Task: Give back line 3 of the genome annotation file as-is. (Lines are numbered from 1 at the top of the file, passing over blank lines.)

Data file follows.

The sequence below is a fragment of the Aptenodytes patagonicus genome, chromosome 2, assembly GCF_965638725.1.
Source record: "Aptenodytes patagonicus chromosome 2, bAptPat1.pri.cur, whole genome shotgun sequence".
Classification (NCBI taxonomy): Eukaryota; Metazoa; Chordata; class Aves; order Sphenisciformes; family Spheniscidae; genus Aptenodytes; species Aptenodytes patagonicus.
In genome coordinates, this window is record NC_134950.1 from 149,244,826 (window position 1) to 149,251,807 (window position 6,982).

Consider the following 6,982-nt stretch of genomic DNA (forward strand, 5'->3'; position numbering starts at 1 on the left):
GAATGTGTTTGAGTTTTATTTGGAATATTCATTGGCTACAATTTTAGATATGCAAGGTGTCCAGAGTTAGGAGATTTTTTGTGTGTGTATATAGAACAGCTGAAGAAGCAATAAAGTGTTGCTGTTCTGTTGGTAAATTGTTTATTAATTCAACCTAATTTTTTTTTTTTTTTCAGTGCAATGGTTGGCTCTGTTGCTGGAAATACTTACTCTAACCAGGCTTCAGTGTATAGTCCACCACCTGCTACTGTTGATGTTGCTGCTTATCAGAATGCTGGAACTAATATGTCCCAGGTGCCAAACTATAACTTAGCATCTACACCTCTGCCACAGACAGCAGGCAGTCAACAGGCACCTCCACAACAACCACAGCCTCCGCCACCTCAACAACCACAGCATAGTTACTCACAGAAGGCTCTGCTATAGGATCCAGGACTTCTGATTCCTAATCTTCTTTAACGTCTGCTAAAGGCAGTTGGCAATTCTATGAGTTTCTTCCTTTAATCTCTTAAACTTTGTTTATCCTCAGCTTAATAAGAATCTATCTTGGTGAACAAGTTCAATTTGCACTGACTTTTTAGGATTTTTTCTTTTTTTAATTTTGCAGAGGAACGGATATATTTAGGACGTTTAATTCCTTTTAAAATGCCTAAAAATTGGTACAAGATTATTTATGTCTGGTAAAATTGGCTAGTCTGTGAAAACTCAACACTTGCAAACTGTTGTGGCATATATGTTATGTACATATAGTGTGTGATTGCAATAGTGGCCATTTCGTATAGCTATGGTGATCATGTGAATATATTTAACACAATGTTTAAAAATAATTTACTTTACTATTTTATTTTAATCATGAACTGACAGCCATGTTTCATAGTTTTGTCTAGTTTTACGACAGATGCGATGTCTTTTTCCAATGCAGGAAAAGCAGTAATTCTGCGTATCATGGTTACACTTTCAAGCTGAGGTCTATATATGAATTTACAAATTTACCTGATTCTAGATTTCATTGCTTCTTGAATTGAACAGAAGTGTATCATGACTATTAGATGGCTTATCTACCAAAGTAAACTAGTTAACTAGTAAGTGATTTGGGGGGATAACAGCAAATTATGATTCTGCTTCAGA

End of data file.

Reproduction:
Classification (NCBI taxonomy): Eukaryota; Metazoa; Chordata; class Aves; order Sphenisciformes; family Spheniscidae; genus Aptenodytes; species Aptenodytes patagonicus.